Legislators question Spring Grove spending

State officials apologize for `sloppy' handling of renovation project

October 17, 2001|By Michael Dresser | By Michael Dresser,SUN STAFF

An embarrassed state health department apologized profusely yesterday for its "sloppy" and legally questionable handling of a $6.7 million renovation project at Spring Grove Hospital Center, but insisted that all but $26,000 of the money could be accounted for.

Health officials also told legislators that management problems at the mental hospital did not divert money from patient care at the 200-acre complex in Catonsville.

But the state auditors who uncovered financial irregularities last year in the hospital's dealings with State Use Industries, Maryland's prison labor agency, called the department's assurances "extremely misleading."

The auditors said they would scrutinize the department's claims in a follow-up audit. The matter has also been referred to the attorney general's office for possible criminal and civil action.

Members of the General Assembly's Joint Audit Committee, who questioned department and State Use Industries officials, were skeptical of the officials' reassurances.

"Somebody's still going to have to come up with some answers," said Sen. Nathaniel McFadden, co-chairman of the committee.

Legislators were dismayed to learn that one of the key players in the decision to bypass the state's standard procurement safeguards was still employed by the health department -- though no longer at Spring Grove.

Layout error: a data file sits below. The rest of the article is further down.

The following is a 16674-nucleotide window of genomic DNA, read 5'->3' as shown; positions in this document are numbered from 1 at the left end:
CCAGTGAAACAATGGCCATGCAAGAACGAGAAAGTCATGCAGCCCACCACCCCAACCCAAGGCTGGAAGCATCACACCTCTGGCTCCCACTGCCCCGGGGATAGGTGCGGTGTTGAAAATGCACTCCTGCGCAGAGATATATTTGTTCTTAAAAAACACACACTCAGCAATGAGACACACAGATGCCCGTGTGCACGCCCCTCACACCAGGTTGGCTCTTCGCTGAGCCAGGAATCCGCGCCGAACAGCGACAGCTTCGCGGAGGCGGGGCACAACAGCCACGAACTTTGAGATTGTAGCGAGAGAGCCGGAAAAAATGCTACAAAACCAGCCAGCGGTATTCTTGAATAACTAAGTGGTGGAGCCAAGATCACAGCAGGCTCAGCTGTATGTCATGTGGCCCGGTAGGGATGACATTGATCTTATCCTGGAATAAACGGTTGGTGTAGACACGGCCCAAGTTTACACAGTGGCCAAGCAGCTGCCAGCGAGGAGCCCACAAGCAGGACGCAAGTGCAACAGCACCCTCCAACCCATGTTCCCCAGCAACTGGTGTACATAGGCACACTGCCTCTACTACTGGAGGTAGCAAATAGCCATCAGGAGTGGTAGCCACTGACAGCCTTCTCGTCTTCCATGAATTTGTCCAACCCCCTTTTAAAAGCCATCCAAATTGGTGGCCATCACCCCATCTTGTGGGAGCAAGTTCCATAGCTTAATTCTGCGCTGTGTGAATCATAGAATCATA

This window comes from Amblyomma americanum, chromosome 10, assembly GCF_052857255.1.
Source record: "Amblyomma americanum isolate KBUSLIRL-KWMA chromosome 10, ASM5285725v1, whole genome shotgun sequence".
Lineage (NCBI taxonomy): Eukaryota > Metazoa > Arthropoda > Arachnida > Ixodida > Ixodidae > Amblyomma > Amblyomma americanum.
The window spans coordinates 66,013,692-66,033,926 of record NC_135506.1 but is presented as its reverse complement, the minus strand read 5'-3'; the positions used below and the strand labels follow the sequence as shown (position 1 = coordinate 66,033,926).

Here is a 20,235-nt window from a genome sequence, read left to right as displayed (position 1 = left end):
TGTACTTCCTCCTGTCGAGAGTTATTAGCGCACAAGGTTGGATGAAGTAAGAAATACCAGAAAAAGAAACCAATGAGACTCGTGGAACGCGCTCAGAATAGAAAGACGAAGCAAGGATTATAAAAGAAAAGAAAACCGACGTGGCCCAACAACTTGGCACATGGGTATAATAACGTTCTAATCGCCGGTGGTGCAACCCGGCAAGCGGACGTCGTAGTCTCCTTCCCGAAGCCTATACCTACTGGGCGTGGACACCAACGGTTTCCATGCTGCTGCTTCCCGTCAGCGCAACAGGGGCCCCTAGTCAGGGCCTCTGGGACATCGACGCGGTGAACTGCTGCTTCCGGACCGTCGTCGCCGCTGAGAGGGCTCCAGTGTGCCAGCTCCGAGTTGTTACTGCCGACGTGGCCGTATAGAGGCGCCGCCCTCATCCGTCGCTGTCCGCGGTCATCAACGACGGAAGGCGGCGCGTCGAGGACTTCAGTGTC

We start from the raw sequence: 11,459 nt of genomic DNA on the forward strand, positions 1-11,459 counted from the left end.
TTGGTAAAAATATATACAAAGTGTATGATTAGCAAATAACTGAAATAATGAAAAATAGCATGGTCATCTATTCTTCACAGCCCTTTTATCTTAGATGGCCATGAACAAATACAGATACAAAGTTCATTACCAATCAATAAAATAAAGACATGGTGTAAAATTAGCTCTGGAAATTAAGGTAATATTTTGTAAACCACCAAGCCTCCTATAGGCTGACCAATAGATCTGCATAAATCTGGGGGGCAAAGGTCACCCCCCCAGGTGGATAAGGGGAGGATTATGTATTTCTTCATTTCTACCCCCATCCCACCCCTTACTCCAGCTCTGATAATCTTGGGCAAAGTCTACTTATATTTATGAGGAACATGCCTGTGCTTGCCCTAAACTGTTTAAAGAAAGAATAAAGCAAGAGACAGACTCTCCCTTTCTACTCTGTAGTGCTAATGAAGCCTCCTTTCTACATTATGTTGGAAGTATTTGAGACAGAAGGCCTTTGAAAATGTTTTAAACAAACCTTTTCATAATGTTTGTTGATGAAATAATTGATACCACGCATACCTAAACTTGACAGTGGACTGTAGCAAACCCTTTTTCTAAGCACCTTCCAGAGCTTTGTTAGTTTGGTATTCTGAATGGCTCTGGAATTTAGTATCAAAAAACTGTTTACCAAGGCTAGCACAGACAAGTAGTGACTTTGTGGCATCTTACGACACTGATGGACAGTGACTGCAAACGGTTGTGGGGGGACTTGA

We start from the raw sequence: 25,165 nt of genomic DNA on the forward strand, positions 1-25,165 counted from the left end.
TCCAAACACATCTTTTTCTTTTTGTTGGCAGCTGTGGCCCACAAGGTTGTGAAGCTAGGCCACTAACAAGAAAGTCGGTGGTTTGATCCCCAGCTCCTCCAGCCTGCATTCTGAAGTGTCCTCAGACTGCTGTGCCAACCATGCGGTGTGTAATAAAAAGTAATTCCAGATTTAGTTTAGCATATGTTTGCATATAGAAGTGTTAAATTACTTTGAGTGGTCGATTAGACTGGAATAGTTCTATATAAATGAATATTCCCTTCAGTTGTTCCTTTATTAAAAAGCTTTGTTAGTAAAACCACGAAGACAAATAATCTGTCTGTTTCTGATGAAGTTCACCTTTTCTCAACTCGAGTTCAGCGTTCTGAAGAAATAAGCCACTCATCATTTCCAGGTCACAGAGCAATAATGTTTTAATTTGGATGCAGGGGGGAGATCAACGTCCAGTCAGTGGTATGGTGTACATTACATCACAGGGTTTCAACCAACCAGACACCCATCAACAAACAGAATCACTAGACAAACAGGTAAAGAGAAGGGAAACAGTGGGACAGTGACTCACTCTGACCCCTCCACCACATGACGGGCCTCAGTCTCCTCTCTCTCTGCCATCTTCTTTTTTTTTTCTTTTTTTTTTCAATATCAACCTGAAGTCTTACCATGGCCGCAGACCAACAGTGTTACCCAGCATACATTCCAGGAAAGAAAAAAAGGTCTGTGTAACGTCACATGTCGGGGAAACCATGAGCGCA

Paul Kotula, former deputy superintendent at the hospital, is still employed by the department because the attorney general's office found no evidence of criminal behavior, said Oscar Morgan, director of the Mental Hygiene Administration. Morgan said the department would seek advice from the State Ethics Commission on what to do about Kotula's employment.

The Office of Legislative Audits reported in December that it had found numerous cost overruns and violations of state procurement practices during an examination of Spring Grove's financial records.

Auditors reported that Spring Grove officials bypassed oversight by the Board of Public Works by contracting with State Use Industries to oversee a series of renovations of buildings at the facility for use as office space.

State Use Industries' mission is to provide work opportunities and experience for prison inmates. But in this case, auditors found, virtually no prisoners were employed and the agency brought in subcontractors -- with no evidence of competitive bidding -- and took a 10 percent administrative fee.

The auditors found that hospital officials paid large sums based on bogus invoices and misled the legislature's budget committees about the nature of its funding requests. Auditors concluded that what should have been a $2.5 million project cost $6.7 million -- and that much of the money could not be accounted for.

Health department officials said they could not defend the handling of the project. "The department is very embarrassed by the whole situation," said Arlene H. Stephenson, deputy secretary for public health services.

Stephenson said officials believed at the time that using State Use Industries was a legitimate way to expedite the project when the department desperately needed office space. "They did things that were sloppy and they did things that were very questionable," she said.

But Richard Bandelin, who led the department's internal investigation into the matter, said he had been able to verify that almost all of the $6.3 million paid to contractors had gone for actual work. He said he's trying to account for $26,000.

"We believe there was no great fraud in terms of work that we paid for not being done," he said. "At no time was any money taken from direct care."

Bandelin said he could not tell whether the state had received quality and value comparable to what it would have received through a proper bidding process. His investigation is continuing.

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